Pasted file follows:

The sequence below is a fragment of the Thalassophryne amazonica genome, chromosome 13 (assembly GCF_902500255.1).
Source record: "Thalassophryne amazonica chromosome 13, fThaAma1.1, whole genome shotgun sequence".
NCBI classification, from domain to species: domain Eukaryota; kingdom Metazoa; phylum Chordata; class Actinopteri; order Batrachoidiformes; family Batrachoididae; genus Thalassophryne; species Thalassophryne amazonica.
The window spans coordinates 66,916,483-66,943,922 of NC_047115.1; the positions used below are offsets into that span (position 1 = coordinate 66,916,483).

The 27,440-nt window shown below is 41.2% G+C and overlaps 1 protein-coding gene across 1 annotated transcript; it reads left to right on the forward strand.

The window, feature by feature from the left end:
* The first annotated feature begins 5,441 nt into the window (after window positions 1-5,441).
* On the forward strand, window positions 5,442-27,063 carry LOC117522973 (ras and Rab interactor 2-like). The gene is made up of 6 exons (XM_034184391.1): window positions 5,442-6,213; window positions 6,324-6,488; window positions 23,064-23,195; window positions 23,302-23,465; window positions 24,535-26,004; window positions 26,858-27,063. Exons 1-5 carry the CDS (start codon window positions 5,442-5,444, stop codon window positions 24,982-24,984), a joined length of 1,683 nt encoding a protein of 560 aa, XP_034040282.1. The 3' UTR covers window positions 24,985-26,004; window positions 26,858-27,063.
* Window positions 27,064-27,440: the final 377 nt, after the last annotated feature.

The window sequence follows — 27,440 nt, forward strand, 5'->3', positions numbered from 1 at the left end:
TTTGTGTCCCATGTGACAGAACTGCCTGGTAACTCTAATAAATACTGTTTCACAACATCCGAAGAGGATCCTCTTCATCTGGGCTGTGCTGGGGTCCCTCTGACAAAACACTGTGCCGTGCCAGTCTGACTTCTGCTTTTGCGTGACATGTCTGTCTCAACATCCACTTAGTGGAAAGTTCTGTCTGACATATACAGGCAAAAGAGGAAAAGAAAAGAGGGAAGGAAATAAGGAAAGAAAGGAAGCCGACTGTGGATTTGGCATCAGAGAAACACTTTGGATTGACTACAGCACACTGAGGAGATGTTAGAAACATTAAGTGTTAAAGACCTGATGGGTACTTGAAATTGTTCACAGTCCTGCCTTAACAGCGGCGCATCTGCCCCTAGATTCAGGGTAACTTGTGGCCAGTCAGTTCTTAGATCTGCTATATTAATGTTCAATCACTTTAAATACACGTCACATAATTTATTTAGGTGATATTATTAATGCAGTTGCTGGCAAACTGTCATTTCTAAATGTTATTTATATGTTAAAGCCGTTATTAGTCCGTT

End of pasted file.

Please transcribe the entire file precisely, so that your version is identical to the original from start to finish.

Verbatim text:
The sequence below is a fragment of the Thalassophryne amazonica genome, chromosome 13 (assembly GCF_902500255.1).
Source record: "Thalassophryne amazonica chromosome 13, fThaAma1.1, whole genome shotgun sequence".
NCBI classification, from domain to species: domain Eukaryota; kingdom Metazoa; phylum Chordata; class Actinopteri; order Batrachoidiformes; family Batrachoididae; genus Thalassophryne; species Thalassophryne amazonica.
The window spans coordinates 66,916,483-66,943,922 of NC_047115.1; the positions used below are offsets into that span (position 1 = coordinate 66,916,483).

The 27,440-nt window shown below is 41.2% G+C and overlaps 1 protein-coding gene across 1 annotated transcript; it reads left to right on the forward strand.

The window, feature by feature from the left end:
* The first annotated feature begins 5,441 nt into the window (after window positions 1-5,441).
* On the forward strand, window positions 5,442-27,063 carry LOC117522973 (ras and Rab interactor 2-like). The gene is made up of 6 exons (XM_034184391.1): window positions 5,442-6,213; window positions 6,324-6,488; window positions 23,064-23,195; window positions 23,302-23,465; window positions 24,535-26,004; window positions 26,858-27,063. Exons 1-5 carry the CDS (start codon window positions 5,442-5,444, stop codon window positions 24,982-24,984), a joined length of 1,683 nt encoding a protein of 560 aa, XP_034040282.1. The 3' UTR covers window positions 24,985-26,004; window positions 26,858-27,063.
* Window positions 27,064-27,440: the final 377 nt, after the last annotated feature.

The window sequence follows — 27,440 nt, forward strand, 5'->3', positions numbered from 1 at the left end:
TTTGTGTCCCATGTGACAGAACTGCCTGGTAACTCTAATAAATACTGTTTCACAACATCCGAAGAGGATCCTCTTCATCTGGGCTGTGCTGGGGTCCCTCTGACAAAACACTGTGCCGTGCCAGTCTGACTTCTGCTTTTGCGTGACATGTCTGTCTCAACATCCACTTAGTGGAAAGTTCTGTCTGACATATACAGGCAAAAGAGGAAAAGAAAAGAGGGAAGGAAATAAGGAAAGAAAGGAAGCCGACTGTGGATTTGGCATCAGAGAAACACTTTGGATTGACTACAGCACACTGAGGAGATGTTAGAAACATTAAGTGTTAAAGACCTGATGGGTACTTGAAATTGTTCACAGTCCTGCCTTAACAGCGGCGCATCTGCCCCTAGATTCAGGGTAACTTGTGGCCAGTCAGTTCTTAGATCTGCTATATTAATGTTCAATCACTTTAAATACACGTCACATAATTTATTTAGGTGATATTATTAATGCAGTTGCTGGCAAACTGTCATTTCTAAATGTTATTTATATGTTAAAGCCGTTATTAGTCCGTT